The original ghetto blaster lab was something I hacked together at Pirata a couple of years ago. It was a simple ‘soundboard’ website that anyone could access through their web browser. When people clicked a link on the page it would play the corresponding sound clip through the music server laptop in the corner. It turned out to be great fun, but it was a faff to set up, as it needed installing on a computer before it would work.
This is its spiritual successor. It essentially does the same thing, but it all works through a browser. So, rather than having to install anything, any computer (or tablet/phone) could go to this website, and become a noisebox ‘host’. Then, any other machines can click links and make sound effects play through the host machine’s browser.
The concept is that anyone can start their own noise box ‘room’ as a ‘host’ that’ll play the noise through their speakers. Others can connect as a ‘client’ and help select tracks, which will then be played via their specific host(s).
Once a client logs in to the room, they see a list of tracks, can preview or broadcast a clip, that’ll then get queued and played on the host machine. The noise is played via the html5 audio api.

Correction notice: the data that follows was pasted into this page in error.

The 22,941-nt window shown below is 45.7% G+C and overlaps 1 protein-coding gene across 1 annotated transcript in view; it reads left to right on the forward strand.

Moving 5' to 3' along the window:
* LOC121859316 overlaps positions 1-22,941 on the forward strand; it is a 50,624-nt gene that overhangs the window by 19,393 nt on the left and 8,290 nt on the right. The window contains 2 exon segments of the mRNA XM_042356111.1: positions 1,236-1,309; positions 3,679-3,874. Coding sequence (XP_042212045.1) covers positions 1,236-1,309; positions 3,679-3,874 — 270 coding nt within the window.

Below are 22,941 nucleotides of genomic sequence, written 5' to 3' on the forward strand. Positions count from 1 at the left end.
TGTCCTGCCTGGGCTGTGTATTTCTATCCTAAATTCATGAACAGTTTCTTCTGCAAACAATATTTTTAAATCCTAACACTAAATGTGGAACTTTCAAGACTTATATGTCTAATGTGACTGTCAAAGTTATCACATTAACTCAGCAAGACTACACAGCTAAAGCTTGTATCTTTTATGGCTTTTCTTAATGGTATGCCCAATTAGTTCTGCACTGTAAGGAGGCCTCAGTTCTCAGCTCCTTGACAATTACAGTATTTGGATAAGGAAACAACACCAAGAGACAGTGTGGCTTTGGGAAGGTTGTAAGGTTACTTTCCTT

From the home page, you create a new noise box by entering a name into the form and hitting ‘go’. This will redirect you to a new page, where your machine now acts as a ‘host’. This page contains a URL, which you share with anyone you want to be able to play sounds. If you were to visit this URL from another computer (or phone) you would see the ‘client’ page. Any tracks selected on the client page are played through the host computer.
The host page isn’t really interacted with. It is usually used on a laptop or phone connected to a pair of speakers, ideally in the corner of a shared office. At the start of the day someone logs in to noise box and starts a new room, then it’s largely left alone. It displays the current track being played, the play queue, and the logs (all of these are also featured on the client page).
The client page is where most of the interactivity happens. Firstly there is the list of all tracks, sub-divided into genres. When someone clicks a link, it’ll add it to the play queue. The host machine cycles through the play queue, playing the tracks in order. The client page also contains a log of all interactions - people leaving and joining the room, people playing tracks, and also there is a ‘chat’ box so people can leave messages that are added to the log.
The site runs as a Node.js web app, using websockets for real-time communication between machines.